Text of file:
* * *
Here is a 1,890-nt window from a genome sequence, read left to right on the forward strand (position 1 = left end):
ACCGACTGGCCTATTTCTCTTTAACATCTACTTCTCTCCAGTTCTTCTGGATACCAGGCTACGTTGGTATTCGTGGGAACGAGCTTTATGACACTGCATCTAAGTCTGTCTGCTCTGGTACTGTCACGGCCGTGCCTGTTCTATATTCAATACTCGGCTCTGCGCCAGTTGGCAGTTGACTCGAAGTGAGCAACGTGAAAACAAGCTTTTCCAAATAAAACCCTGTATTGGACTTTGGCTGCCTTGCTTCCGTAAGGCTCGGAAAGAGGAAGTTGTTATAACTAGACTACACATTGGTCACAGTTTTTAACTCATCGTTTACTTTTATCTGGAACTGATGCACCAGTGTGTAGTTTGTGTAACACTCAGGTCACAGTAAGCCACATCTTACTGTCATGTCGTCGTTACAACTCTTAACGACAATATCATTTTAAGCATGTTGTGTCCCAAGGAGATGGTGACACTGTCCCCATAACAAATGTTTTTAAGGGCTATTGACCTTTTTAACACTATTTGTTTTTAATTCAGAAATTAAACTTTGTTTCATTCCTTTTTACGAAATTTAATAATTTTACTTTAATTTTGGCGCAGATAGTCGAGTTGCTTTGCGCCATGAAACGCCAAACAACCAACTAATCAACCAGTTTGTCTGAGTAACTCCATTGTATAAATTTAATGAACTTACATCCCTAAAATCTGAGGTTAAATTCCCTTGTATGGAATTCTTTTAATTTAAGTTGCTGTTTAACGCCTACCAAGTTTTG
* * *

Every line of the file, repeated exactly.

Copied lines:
Here is a 1,890-nt window from a genome sequence, read left to right on the forward strand (position 1 = left end):
ACCGACTGGCCTATTTCTCTTTAACATCTACTTCTCTCCAGTTCTTCTGGATACCAGGCTACGTTGGTATTCGTGGGAACGAGCTTTATGACACTGCATCTAAGTCTGTCTGCTCTGGTACTGTCACGGCCGTGCCTGTTCTATATTCAATACTCGGCTCTGCGCCAGTTGGCAGTTGACTCGAAGTGAGCAACGTGAAAACAAGCTTTTCCAAATAAAACCCTGTATTGGACTTTGGCTGCCTTGCTTCCGTAAGGCTCGGAAAGAGGAAGTTGTTATAACTAGACTACACATTGGTCACAGTTTTTAACTCATCGTTTACTTTTATCTGGAACTGATGCACCAGTGTGTAGTTTGTGTAACACTCAGGTCACAGTAAGCCACATCTTACTGTCATGTCGTCGTTACAACTCTTAACGACAATATCATTTTAAGCATGTTGTGTCCCAAGGAGATGGTGACACTGTCCCCATAACAAATGTTTTTAAGGGCTATTGACCTTTTTAACACTATTTGTTTTTAATTCAGAAATTAAACTTTGTTTCATTCCTTTTTACGAAATTTAATAATTTTACTTTAATTTTGGCGCAGATAGTCGAGTTGCTTTGCGCCATGAAACGCCAAACAACCAACTAATCAACCAGTTTGTCTGAGTAACTCCATTGTATAAATTTAATGAACTTACATCCCTAAAATCTGAGGTTAAATTCCCTTGTATGGAATTCTTTTAATTTAAGTTGCTGTTTAACGCCTACCAAGTTTTG